Palm Sunday of the Lord’s Passion. March 20, 2016 [Luke 19:28-40/Luke 23:1-49]
“Blessed is the king who comes in the name of the Lord (Luk 19:38).”
Palm Sunday or Jesus’ entrance to Jerusalem marks the beginning of the most important drama of the Gospel, the drama of the Holy Week. The memory was so significant to the early Christians that the episode was recorded in all four Gospels (Mat 21:1-11, Mark 11:1-11, and John 12:12-19), though with some different emphases. Why was Jesus’ entrance to the ancient city Jerusalem so significant?
His entrance was unusual and less triumphant because he preferred to ride a meek donkey rather than a combat-ready horse. Yet, his unique entrance was not unexpected by the Jewish people looking forward for the Messiah. By riding on the donkey, he was fulfilling the prophecy of Zechariah, “Rejoice heartily, O daughter Zion, shout for joy, O daughter Jerusalem! See, your king shall come to you; a just savior is he, Meek, and riding on an ass, on a colt, the foal of an ass.” (Zec 9:9). The people who gathered in Jerusalem for annual Jewish festival, could not hide their excitement to this Jesus who had been rumored as the expected Christ. Indeed, the people welcome Him as a king as they shouted, “Blessed is the King who comes in the name of the Lord! (Luk 19:38)” Through his action, Jesus no longer hid His true identity, but revealed publicly that He is the Messiah.
Unfortunately, the moment Jesus revealed who He was, both the Jewish authority and the Roman rulers were ready to pin him down. They did not care whether Jesus came as the peaceful and humble leader or war-freak king. Jesus was the potential troublemaker and the sooner they get rid of him, the better. True enough, lest than a week, Jesus was betrayed, deserted by his followers and condemned to death. The people who acclaimed Him king, now cried to the top of their voice, “Crucify him!” The entrance to Jerusalem is significant because Jesus made a firm decision to live and die to the fullest. Jesus knew this horrifying possibility would take place, but He did not run and look for safety. He freely embraced his identity and mission, and because of this, his death was not in vain. He has made a difference that mattered most.
We are called Christian because we indeed the follower of Jesus Christ, but our name is worthless if we fail to follow Him up to Jerusalem. For some of us, being Christian or Catholic is just a matter of social convenience or family tradition. Our family, our society is Christian then we should be Christians. Often we just remember that we are Christians during special events in our life. In the Philippines, there are KBL Catholics, those who attend the Mass only for ‘Kasal’ or marriage, ‘Biyag’ or baptism and ‘Libing’ or funeral mass. In Indonesia, we are familiar with ‘Na-Pas’ (literally means ‘breath’) Christians, those who only go to the Church during ‘Natal’ or Christmas and ‘Paskah’ or Easter.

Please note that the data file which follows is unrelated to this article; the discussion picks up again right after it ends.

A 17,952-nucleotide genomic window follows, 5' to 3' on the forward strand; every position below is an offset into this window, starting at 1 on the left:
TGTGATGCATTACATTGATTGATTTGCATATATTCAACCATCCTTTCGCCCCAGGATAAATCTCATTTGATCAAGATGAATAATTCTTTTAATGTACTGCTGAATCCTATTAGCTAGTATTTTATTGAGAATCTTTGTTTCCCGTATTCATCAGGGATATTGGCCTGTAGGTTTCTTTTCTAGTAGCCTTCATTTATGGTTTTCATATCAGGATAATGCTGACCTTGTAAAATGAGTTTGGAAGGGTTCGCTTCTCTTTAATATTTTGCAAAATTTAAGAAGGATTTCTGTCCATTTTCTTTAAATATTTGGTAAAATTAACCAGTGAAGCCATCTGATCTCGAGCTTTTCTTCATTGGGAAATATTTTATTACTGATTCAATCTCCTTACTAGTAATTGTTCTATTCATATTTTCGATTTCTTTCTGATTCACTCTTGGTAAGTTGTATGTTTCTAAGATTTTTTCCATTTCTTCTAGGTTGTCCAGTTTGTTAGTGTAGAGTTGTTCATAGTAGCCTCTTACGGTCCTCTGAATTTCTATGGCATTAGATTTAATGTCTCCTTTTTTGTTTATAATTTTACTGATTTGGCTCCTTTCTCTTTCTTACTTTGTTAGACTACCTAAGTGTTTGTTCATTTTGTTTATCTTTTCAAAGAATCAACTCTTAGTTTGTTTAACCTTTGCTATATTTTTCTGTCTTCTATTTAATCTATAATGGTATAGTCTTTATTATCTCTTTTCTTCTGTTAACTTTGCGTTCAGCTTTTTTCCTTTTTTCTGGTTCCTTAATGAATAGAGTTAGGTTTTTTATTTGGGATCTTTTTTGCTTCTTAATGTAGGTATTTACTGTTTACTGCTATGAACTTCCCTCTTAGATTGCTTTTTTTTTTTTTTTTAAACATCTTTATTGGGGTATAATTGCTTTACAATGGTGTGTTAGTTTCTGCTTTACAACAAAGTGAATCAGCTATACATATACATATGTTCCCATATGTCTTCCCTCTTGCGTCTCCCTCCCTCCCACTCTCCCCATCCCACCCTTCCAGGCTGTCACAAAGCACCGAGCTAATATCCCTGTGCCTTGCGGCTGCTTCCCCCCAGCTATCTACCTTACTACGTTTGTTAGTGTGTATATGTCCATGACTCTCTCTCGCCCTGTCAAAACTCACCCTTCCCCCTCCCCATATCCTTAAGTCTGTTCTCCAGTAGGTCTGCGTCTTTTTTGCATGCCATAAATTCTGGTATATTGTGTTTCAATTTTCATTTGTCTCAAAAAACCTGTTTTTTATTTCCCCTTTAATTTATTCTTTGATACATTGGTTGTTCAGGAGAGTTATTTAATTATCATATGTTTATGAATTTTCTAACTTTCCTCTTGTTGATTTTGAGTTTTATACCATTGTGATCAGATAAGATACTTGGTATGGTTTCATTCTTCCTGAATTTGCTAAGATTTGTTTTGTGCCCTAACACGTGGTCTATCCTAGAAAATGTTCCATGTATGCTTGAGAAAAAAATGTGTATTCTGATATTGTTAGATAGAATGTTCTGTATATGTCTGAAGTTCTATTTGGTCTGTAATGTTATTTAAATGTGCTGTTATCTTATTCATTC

But, we must not forget that for some being Christians means hardship, sufferings and death. Christians in war-zones like Syria and Iraq, or when the Christians were minority, live in constant danger and discriminations are so real. Just few weeks ago, four sisters of Missionaries of Charity were brutally executed by the terrorists in Yemen. While they were fully aware of the extent of the danger, they refused to live behind the people they served, the elderly and the disabled. They are the disciples of Christ who lived their authentic Christianity to the end. Both in death and life, their faith has made the world a better.
Philosopher Abraham Kaplan noted that if Socrates said ‘unexamined life is not worth living’, so ‘the unlived life is worth examining. As we are entering the most solemn week in our liturgy, we ask ourselves: have we live our lives to the fullest? Is our Christian faith making any difference? Are we willing to make the change that matters most in our lives?
Br. Valentinus Bayuhadi Ruseno, OP